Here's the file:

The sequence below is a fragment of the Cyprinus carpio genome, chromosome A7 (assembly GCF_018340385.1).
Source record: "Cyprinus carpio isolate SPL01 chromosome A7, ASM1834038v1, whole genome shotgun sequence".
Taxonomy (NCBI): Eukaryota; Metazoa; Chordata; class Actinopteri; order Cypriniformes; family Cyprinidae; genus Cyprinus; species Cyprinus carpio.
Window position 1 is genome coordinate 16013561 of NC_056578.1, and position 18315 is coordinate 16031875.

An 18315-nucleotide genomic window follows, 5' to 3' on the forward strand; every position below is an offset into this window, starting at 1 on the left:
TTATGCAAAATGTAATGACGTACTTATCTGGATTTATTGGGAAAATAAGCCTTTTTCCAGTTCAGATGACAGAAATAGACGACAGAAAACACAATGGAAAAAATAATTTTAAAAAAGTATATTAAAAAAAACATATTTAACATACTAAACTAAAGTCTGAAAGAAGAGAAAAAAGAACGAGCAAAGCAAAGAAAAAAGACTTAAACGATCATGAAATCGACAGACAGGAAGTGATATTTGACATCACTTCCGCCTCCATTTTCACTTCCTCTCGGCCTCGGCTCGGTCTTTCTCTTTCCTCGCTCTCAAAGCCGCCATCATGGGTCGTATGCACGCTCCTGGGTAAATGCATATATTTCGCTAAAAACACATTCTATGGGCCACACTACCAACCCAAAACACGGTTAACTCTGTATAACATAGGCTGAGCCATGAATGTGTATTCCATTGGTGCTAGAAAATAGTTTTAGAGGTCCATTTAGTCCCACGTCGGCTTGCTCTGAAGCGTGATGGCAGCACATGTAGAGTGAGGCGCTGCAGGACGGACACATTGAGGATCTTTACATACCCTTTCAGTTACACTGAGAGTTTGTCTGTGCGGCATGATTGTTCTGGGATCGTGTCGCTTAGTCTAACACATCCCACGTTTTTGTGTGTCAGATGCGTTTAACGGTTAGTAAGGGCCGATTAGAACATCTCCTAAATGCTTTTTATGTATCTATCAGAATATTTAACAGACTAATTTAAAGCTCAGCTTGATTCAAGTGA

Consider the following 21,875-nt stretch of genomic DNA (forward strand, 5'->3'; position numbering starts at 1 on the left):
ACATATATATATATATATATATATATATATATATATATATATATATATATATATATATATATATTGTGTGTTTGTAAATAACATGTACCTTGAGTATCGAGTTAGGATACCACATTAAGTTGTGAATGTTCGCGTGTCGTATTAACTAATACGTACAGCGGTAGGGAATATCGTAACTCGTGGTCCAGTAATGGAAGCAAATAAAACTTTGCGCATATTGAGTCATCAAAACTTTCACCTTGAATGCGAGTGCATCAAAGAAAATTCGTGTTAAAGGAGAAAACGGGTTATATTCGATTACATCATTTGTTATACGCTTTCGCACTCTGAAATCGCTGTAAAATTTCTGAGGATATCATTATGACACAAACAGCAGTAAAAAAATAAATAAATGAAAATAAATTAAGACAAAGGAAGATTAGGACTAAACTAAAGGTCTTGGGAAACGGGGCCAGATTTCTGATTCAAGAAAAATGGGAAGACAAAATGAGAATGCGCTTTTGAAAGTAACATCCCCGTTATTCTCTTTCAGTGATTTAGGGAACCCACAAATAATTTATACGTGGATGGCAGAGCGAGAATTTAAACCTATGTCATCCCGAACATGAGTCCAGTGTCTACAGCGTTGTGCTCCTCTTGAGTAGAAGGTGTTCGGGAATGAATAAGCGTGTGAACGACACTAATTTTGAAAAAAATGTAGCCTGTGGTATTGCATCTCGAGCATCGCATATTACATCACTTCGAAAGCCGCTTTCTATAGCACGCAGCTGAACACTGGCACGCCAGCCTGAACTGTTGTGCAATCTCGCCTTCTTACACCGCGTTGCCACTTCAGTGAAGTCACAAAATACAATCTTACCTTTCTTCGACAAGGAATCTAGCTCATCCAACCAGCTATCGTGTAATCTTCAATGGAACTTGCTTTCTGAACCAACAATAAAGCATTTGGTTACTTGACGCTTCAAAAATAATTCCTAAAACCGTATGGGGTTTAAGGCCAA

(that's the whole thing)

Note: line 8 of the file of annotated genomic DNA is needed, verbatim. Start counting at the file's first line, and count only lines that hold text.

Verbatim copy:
ACATATATATATATATATATATATATATATATATATATATATATATATATATATATATATATATTGTGTGTTTGTAAATAACATGTACCTTGAGTATCGAGTTAGGATACCACATTAAGTTGTGAATGTTCGCGTGTCGTATTAACTAATACGTACAGCGGTAGGGAATATCGTAACTCGTGGTCCAGTAATGGAAGCAAATAAAACTTTGCGCATATTGAGTCATCAAAACTTTCACCTTGAATGCGAGTGCATCAAAGAAAATTCGTGTTAAAGGAGAAAACGGGTTATATTCGATTACATCATTTGTTATACGCTTTCGCACTCTGAAATCGCTGTAAAATTTCTGAGGATATCATTATGACACAAACAGCAGTAAAAAAATAAATAAATGAAAATAAATTAAGACAAAGGAAGATTAGGACTAAACTAAAGGTCTTGGGAAACGGGGCCAGATTTCTGATTCAAGAAAAATGGGAAGACAAAATGAGAATGCGCTTTTGAAAGTAACATCCCCGTTATTCTCTTTCAGTGATTTAGGGAACCCACAAATAATTTATACGTGGATGGCAGAGCGAGAATTTAAACCTATGTCATCCCGAACATGAGTCCAGTGTCTACAGCGTTGTGCTCCTCTTGAGTAGAAGGTGTTCGGGAATGAATAAGCGTGTGAACGACACTAATTTTGAAAAAAATGTAGCCTGTGGTATTGCATCTCGAGCATCGCATATTACATCACTTCGAAAGCCGCTTTCTATAGCACGCAGCTGAACACTGGCACGCCAGCCTGAACTGTTGTGCAATCTCGCCTTCTTACACCGCGTTGCCACTTCAGTGAAGTCACAAAATACAATCTTACCTTTCTTCGACAAGGAATCTAGCTCATCCAACCAGCTATCGTGTAATCTTCAATGGAACTTGCTTTCTGAACCAACAATAAAGCATTTGGTTACTTGACGCTTCAAAAATAATTCCTAAAACCGTATGGGGTTTAAGGCCAA